Remarkably, the place of the press remains ill-defined in our constitutional arrangements even though democratic government cannot function without it. The roles, responsibilities and relationships of Parliament, the executive and the courts are spelled out and their powers and limitations understood, but to all intents and purposes the media are invisible in the constitutional sense. As I have previously written:

Though New Zealand has no written constitution, elaborate rules, precedents and protocols set out standards for the satisfactory conduct of public business. The press, though arguably as crucial to the functioning of democratic government as any of these institutions [meaning Parliament, the executive and the courts], stands outside these mechanisms. Its place at the constitutional dinner table is that of a guest who is not on the formal invitation list, but without whom the occasion would be incomplete.7

The reason the dinner would be incomplete without a gaggle of reporters sitting at a table in the corner is that democracy cannot make sense without some means of informing the public on the affairs of government. Representative democracy not only requires that the public know what their elected representatives are doing, but also depends on those representatives knowing what the public thinks. The press is the vital two-way link in the democratic chain without which the public cannot engage in the political process. It was presumably this relationship that Edmund Burke had in mind when he made his famous statement that there were three estates in Parliament — meaning the Church, the aristocracy and the commons — ‘but in the reporters’ gallery yonder, there sat a fourth estate more important than they all’.8 Burke’s view does not mean journalists are deserving of higher status, but it does highlight the profound importance of their function.

It does not necessarily follow, however, that an urgent case should be made for a more robust constitutional protection of press freedom in New Zealand. As haphazard as our constitutional arrangements are in respect of press freedom, New Zealand’s consistently high place on the Freedom House table (it was ranked eighth in the world in 2008) points to a level of press freedom that citizens of many countries can only dream of. The adage ‘If it ain’t broke, don’t fix it’ would seem to apply. Yet the constitutional fragility of press freedom in New Zealand makes complacency dangerous. When threats to press freedom arise, it is often only the press itself that opposes them; and invariably when it does so it is accused of acting out of self-interest. This suggests that there is a limited public understanding of the benefit that flows to society at large from a free press and an open democracy. Too often, debates about press freedom are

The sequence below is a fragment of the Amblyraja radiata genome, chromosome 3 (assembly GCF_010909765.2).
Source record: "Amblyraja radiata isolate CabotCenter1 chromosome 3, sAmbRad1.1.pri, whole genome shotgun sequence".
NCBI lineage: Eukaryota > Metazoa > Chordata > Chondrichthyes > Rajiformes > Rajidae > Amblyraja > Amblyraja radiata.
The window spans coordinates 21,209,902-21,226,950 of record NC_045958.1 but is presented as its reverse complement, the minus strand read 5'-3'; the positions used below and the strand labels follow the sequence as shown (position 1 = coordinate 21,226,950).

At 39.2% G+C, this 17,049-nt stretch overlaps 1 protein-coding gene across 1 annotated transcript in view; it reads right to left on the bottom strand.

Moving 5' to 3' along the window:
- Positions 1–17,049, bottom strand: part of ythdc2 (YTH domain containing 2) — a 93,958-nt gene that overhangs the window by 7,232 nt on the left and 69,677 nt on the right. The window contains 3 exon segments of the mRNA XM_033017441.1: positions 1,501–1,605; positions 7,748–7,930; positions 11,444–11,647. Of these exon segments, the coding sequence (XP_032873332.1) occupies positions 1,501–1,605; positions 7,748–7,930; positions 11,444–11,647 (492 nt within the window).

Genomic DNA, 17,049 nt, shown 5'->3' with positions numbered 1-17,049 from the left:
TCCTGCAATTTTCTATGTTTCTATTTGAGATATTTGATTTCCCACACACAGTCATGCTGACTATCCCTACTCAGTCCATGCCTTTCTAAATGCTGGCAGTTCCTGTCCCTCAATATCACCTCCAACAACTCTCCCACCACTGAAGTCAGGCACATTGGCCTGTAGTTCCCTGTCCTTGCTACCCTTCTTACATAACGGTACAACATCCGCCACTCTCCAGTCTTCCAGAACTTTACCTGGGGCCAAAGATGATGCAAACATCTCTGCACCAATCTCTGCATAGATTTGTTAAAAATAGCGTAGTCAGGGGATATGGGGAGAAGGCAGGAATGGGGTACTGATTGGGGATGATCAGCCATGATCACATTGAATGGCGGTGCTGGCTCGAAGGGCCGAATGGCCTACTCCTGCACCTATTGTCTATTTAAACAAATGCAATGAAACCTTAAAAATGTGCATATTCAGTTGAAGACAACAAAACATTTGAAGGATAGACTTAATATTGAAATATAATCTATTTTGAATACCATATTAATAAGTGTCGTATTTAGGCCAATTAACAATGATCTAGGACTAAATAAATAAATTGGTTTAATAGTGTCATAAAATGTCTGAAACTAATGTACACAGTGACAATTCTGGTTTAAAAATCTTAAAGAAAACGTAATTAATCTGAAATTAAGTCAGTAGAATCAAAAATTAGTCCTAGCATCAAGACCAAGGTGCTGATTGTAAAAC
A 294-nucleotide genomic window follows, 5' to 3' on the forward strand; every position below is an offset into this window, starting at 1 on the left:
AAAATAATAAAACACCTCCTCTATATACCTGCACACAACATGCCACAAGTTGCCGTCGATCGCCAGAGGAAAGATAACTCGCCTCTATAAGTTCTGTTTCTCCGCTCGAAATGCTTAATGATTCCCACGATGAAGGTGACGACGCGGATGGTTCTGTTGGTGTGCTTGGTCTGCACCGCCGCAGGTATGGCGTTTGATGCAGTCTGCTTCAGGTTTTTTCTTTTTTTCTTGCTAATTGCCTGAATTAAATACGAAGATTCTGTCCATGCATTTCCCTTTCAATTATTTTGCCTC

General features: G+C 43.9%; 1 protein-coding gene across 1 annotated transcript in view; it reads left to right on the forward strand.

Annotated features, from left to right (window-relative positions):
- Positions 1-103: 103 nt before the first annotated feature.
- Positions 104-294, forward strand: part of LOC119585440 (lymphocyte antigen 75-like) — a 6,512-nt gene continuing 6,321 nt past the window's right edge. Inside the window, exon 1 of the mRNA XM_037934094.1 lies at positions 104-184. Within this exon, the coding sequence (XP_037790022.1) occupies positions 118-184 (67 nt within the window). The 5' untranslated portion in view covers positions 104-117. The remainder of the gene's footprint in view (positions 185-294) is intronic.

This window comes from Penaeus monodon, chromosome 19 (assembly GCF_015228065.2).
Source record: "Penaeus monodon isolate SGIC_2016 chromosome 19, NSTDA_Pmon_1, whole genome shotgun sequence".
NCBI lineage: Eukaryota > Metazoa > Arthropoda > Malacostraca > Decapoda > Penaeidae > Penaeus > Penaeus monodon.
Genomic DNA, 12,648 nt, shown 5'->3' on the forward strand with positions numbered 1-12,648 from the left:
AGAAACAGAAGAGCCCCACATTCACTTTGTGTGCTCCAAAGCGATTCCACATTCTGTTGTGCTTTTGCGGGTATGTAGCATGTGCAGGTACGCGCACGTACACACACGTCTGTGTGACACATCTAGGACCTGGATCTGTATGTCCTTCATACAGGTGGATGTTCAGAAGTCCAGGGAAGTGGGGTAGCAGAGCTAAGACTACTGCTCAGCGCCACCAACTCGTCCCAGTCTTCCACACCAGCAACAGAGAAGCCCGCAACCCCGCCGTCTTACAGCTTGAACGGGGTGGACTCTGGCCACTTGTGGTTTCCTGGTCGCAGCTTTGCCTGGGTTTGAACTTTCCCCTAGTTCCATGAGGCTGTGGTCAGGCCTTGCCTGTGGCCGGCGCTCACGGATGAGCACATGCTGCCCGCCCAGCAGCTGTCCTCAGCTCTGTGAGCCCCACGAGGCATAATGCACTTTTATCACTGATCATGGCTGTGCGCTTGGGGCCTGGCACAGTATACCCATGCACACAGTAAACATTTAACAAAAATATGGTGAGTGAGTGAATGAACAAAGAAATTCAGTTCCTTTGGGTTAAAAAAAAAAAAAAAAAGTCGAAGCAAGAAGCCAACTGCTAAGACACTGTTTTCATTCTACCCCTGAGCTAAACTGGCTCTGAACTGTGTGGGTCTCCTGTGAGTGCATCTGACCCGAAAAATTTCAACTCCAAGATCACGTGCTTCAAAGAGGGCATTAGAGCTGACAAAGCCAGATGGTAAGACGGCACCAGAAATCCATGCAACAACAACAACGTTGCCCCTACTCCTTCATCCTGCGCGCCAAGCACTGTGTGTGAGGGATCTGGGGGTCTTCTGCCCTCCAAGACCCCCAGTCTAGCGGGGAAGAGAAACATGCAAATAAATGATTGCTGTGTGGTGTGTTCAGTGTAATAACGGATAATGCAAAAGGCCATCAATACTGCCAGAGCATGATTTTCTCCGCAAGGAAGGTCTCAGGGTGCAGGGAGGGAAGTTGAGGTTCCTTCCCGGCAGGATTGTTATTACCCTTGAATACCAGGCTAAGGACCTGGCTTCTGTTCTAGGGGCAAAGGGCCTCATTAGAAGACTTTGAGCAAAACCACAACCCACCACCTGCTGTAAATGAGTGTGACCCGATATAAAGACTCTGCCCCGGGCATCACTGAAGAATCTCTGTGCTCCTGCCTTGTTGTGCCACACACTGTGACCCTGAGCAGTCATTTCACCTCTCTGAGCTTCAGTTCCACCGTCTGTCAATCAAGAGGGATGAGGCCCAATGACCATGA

7 K du Fresne, ‘The Right To Know’, (2005), p 30.

8 T Carlyle, On Heroes, Hero-worship and the Heroic in History, C Niemeyer (ed), (6th ed)

1966, 164.

skewed by accusations that media proprietors are motivated only by concern for their own profits, which obscures the essential point that press freedom is ultimately about the public right to know.

As mentioned previously, New Zealand in recent decades has added its own refinements and embellishments to the constitutional arrangements inherited from Britain in relation to press freedom. These reforms indicate that the New Zealand Parliament is capable of demonstrating an emphatic commitment to the principles that underlie open democracy, even while press freedom remains constitutionally fragile overall. The Official Information Act 1982 was a constitutional milestone, overturning a long history of official secrecy. In practice the Act has proved imperfect. Non-disclosure remains the default setting of many bureaucrats and politicians, who have developed a range of stratagems aimed at negating or at least blunting the intent of the legislation. Nonetheless, the Act prised open doors that were previously kept firmly shut. Another groundbreaking statute was the Bill of Rights Act 1990. Whereas the Official Information Act could be said to have failed to live up to its promise, the impact of the Bill of Rights Act has arguably been greater than anticipated. The crucial part of the Act, as it relates to press freedom, is Section 14, which holds that ‘everyone has the right to freedom of expression, including the freedom to seek, receive and impart information and opinion of any kind and in any form.’ The Act also provides that ‘the rights and freedoms contained in the Act may be subject only to such reasonable limits ... as can be demonstrably justified in a free and democratic society.’